Breasts are composed of fat, fibrous (connective/supportive) tissue, and glandular tissue (the stuff that makes milk and carries it to the nipple). On a mammogram, fat is gray, while fibrous and glandular tissue, also known as fibroglandular tissue, is white. Every mammogram shows some combination of white and gray, ranging from almost entirely fatty to almost no fat, also known as “extremely dense”.

When a radiologist is reading a mammogram, they must make a determination regarding how “dense” a woman’s breasts are. This is important because, on a mammogram, masses are white. If a woman’s breast looks mostly white on a mammogram because she has very little fat and lots of fibroglandular tissue, a mass will be harder to see. Here are examples of the four breast density categories:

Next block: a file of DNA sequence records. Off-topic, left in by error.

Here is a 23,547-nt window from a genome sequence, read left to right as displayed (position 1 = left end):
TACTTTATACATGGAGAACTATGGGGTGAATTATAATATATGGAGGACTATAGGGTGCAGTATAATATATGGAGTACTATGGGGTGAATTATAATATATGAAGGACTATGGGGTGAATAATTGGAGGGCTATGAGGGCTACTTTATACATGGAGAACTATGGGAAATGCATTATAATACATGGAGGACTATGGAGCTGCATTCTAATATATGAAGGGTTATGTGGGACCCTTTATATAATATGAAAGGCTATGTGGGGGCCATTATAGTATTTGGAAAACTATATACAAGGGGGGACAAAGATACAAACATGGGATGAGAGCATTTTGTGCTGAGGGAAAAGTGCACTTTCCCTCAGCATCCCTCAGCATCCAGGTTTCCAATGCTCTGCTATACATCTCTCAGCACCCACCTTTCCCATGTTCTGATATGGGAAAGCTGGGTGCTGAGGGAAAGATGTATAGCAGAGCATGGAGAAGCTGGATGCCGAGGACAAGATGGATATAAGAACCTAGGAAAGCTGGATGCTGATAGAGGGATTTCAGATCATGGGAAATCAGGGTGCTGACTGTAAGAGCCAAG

A. Almost entirely fatty – about 10% of patients
B. Scattered areas of fibroglandular density – about 25% of patients
C. Heterogeneously dense, which may obscure small masses – about 25% of patients
D. Extremely dense, which lowers the sensitivity of mammography – about 10% of patients

We’ll let you know what your breast density is after your mammogram. If your breasts are dense, you may be eligible for additional screening services, such as ultrasound.

Visit Dense Breast Info for more information.